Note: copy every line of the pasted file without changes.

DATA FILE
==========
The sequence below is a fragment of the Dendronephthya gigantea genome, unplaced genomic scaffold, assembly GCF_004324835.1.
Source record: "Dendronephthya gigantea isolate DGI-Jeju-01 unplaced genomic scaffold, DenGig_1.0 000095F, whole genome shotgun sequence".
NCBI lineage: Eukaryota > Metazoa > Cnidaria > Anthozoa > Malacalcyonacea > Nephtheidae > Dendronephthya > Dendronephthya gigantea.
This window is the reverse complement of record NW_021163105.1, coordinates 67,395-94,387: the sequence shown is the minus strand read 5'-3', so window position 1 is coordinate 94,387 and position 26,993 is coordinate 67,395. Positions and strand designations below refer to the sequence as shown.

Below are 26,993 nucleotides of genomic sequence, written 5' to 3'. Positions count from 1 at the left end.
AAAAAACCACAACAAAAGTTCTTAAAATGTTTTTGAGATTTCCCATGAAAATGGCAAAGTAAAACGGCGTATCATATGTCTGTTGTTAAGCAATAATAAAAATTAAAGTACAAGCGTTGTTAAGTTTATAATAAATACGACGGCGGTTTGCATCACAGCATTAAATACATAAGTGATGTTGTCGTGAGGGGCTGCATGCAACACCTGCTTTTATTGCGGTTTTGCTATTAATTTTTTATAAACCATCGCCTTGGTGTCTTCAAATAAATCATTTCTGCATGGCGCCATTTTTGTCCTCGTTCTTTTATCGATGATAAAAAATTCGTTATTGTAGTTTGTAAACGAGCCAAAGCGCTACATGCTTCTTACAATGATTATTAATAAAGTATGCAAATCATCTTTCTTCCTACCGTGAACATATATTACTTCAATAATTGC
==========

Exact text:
The sequence below is a fragment of the Dendronephthya gigantea genome, unplaced genomic scaffold, assembly GCF_004324835.1.
Source record: "Dendronephthya gigantea isolate DGI-Jeju-01 unplaced genomic scaffold, DenGig_1.0 000095F, whole genome shotgun sequence".
NCBI lineage: Eukaryota > Metazoa > Cnidaria > Anthozoa > Malacalcyonacea > Nephtheidae > Dendronephthya > Dendronephthya gigantea.
This window is the reverse complement of record NW_021163105.1, coordinates 67,395-94,387: the sequence shown is the minus strand read 5'-3', so window position 1 is coordinate 94,387 and position 26,993 is coordinate 67,395. Positions and strand designations below refer to the sequence as shown.

Below are 26,993 nucleotides of genomic sequence, written 5' to 3'. Positions count from 1 at the left end.
AAAAAACCACAACAAAAGTTCTTAAAATGTTTTTGAGATTTCCCATGAAAATGGCAAAGTAAAACGGCGTATCATATGTCTGTTGTTAAGCAATAATAAAAATTAAAGTACAAGCGTTGTTAAGTTTATAATAAATACGACGGCGGTTTGCATCACAGCATTAAATACATAAGTGATGTTGTCGTGAGGGGCTGCATGCAACACCTGCTTTTATTGCGGTTTTGCTATTAATTTTTTATAAACCATCGCCTTGGTGTCTTCAAATAAATCATTTCTGCATGGCGCCATTTTTGTCCTCGTTCTTTTATCGATGATAAAAAATTCGTTATTGTAGTTTGTAAACGAGCCAAAGCGCTACATGCTTCTTACAATGATTATTAATAAAGTATGCAAATCATCTTTCTTCCTACCGTGAACATATATTACTTCAATAATTGC